And it will probably not help VMware to recoup its $1.2 billion investment in SDN pioneer Nicira, which it acquired last year. That purchase single-handedly touched off the whole SDN craze, and encouraged the co-opting and recontextualization of the way many vendors define SDN over the last few months.

Still trying to define SDN? Check out these links for more information

CTO explains the basics of software-defined networking

Exploring SDN architectures

Understanding SDN in your network

The resulting confusion may well limit SDN adoption. Frankly, I believe the evidence that SDN will return its investment sufficiently to offset the rip-and-replace method of implementation is weak. Moreover, Cisco seems to be encouraging those in its massive install base who are interested in SDN to embrace a slower, less disruptive and more evolutionary path to this architectural model. Cisco, for example, is trying to advance the SDN goal by improving control-plane connectivity by improving access and manageability to its gear via more open application programming interfaces.

The question of whether to evolve to SDN or implement it in a disruptive way comprises much of the back-and-forth between vendors and their mouthpieces in the analyst community, trade press and blogosphere at the present time. Competing alliances are forming and recruiting adherents as this piece goes to press.

Is there merit in the notion of taking Quality of Service managers, load balancers, identity managers, antivirus, antispam, intrusion-detection functionality, intelligent queuing and buffering and other functions off of their pre-integrated switch router platforms? Will it be less expensive to buy gear without these functions and to provide the functionality instead from a centralized shared service provider? Or are we simply transferring our network control (and budget) to another, potentially more demanding, master?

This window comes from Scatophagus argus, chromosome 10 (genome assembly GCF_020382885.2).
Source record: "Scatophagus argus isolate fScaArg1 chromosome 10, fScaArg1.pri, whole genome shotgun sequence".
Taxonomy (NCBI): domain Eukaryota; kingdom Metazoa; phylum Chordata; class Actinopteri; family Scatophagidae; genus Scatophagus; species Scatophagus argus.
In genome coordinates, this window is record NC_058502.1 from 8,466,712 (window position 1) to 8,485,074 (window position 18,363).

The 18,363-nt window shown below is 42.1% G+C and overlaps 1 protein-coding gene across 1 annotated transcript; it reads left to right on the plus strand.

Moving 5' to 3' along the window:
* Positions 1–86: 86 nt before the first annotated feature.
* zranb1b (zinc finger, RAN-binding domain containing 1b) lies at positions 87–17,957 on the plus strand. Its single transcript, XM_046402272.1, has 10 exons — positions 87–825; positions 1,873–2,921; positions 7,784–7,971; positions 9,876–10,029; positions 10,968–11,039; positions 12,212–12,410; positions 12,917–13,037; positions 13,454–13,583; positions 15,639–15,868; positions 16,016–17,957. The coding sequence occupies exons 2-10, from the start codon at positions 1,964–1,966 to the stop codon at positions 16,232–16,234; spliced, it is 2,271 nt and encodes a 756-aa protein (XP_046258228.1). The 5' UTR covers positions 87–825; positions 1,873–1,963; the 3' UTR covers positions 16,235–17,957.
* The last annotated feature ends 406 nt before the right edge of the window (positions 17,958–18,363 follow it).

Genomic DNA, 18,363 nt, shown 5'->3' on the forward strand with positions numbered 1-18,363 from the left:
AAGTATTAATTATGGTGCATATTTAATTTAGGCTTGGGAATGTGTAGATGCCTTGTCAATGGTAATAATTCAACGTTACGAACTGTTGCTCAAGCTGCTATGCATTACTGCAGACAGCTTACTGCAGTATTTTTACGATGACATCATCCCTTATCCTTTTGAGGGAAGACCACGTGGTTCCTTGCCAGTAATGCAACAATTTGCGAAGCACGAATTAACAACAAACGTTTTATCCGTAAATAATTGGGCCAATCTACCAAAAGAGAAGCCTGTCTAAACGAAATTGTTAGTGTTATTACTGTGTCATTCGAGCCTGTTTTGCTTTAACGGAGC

Drawing parallels to virtualization

We can discern some cautionary parallels between SDN and server virtualization. For example, we have already seen problems emerging from competing server hypervisors and the challenges that can arise when their proprietary stacks provide the infrastructure for cloud services. In many ways, we have gone backwards to a time before Samba, when asking Microsoft how to share data with a Sun Microsystems platform received the response, "That's easy; just get rid of all the Sun stuff."

More to the point, server virtualization analysts were saying in 2005 that the Capex spending to virtualize servers would end by 2009 and companies would realize huge savings in Capex and Opex from that point forward. As of 2012, even early adopters of server hypervisors were spending hard-to-come-by Capex dollars to keep platforms operational. Would SDN actually reduce costs in a consistent manner while improving throughput or capacity utilization efficiency, or are the gains to be realized too small to make the effort worthwhile? Fortunately, more and more firms seem to be asking these questions.

The best guidance I have seen thus far comes from the Open Networking User Group, which takes the position that purported Capex cost savings are irrelevant because networking gear doesn't cost that much to begin with. Clearly, doing incremental deployments to test the impact of the technology on current problem areas in your network is the best way to dip your toe in the SDN market.